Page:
Being organized has always come naturally to Brenda Prinzavalli.
Even as a child, Prinzavalli lined up her toys just so. Now, as chief executive officer of Balanced Organizing Solutions, she helps businesses and professionals get organized both at home and on the job.
Prinzavalli started her career as a teacher, and moved into consulting, training teachers to use educational software. But life took her in a different direction altogether, as increasing numbers of friends and acquaintances, impressed with her organizational skills, asked her for help with tasks ranging from putting together training manuals to creating better filing systems.
Roughly a decade later, Prinzavalli has written several books on organizing. She appears in regular segments on KVVU-TV, Channel 5's "More" morning show. She also just added social-media organizing to her list of services, and helps companies establish streamlined strategies for marketing through Twitter, Facebook and other websites.
Question: What drew you to a career in organizing?
Answer: I have a gift for looking at the world in a very organized way. I also have a background in education, so I can teach other people how to see the world and their actions in an organized way, as well. Entrepreneurs or small-business owners often have a passion or a skill. They want to make that skill their life's work, but they don't necessarily wrap themselves around the business components of it. I can help them get organized, so they can make a livelihood of their passion. There's no greater satisfaction than helping someone do that.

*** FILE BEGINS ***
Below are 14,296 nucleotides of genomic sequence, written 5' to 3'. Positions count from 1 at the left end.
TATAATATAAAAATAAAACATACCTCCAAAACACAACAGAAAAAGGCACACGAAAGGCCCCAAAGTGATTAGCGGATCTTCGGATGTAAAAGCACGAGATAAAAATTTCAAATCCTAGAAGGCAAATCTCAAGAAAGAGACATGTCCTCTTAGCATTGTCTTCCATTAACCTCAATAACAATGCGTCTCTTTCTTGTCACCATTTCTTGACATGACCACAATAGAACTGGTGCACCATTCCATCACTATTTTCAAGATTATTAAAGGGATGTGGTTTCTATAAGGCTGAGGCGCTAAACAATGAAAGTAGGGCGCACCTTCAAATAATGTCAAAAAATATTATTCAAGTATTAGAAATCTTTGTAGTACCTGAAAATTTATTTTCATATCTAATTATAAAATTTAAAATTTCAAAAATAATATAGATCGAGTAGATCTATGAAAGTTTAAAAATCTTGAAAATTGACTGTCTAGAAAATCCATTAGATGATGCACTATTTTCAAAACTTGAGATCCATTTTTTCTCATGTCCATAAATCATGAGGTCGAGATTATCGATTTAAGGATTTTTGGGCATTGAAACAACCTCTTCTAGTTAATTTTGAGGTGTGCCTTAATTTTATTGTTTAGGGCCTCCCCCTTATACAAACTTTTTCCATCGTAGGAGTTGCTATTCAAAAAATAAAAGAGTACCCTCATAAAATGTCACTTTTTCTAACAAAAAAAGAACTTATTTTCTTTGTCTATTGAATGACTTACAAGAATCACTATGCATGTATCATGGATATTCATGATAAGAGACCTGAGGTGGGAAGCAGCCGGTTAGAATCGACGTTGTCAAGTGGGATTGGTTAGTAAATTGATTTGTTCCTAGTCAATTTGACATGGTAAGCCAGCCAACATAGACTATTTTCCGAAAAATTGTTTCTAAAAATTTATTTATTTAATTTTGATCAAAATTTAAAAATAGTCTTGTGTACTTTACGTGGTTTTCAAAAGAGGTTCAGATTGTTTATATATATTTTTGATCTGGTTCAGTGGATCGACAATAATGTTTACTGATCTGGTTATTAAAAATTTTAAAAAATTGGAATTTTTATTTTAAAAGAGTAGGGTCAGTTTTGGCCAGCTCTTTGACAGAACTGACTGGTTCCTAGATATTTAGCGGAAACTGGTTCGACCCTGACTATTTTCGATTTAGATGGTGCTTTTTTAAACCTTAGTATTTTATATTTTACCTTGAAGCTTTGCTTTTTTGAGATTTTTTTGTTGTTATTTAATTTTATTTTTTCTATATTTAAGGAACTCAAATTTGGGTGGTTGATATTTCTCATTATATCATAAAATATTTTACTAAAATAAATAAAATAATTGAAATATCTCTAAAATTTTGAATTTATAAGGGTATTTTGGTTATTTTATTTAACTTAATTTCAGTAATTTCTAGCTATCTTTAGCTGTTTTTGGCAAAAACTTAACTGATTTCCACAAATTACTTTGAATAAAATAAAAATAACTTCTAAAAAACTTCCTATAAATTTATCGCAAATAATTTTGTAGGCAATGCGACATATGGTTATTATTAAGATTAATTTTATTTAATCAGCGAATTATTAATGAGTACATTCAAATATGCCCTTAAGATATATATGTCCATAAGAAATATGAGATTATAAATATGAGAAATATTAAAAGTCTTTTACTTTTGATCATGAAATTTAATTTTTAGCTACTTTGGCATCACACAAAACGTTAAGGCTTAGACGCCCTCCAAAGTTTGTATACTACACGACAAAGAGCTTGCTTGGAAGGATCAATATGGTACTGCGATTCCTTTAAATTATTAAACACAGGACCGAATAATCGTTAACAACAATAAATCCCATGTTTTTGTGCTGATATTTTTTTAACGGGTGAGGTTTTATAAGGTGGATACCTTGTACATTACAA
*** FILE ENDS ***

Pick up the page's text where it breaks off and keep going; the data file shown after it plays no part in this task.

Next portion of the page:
Question: What do you do when you're retained to help someone?
Answer: I do a lot of thinking. When people say, "I need to be more organized," it's very similar to when someone says, "I need to be more healthy." Do you need to eat better, exercise more, get more sleep? When people say they need to be more organized, I have to find out what that means -- whether they need to be more punctual, have better discipline or get rid of stuff they don't need. I like to help people go to that next level. We sit down and talk. I do an assessment, and find out the most frequent actions we can put a solid system to for great results. After the assessment, I facilitate a company meeting to learn where the system breakdowns are, and what internally needs to be taken care of.
Question: How often is it just cleaning out closets or cabinets, versus dealing with a bigger emotional issue?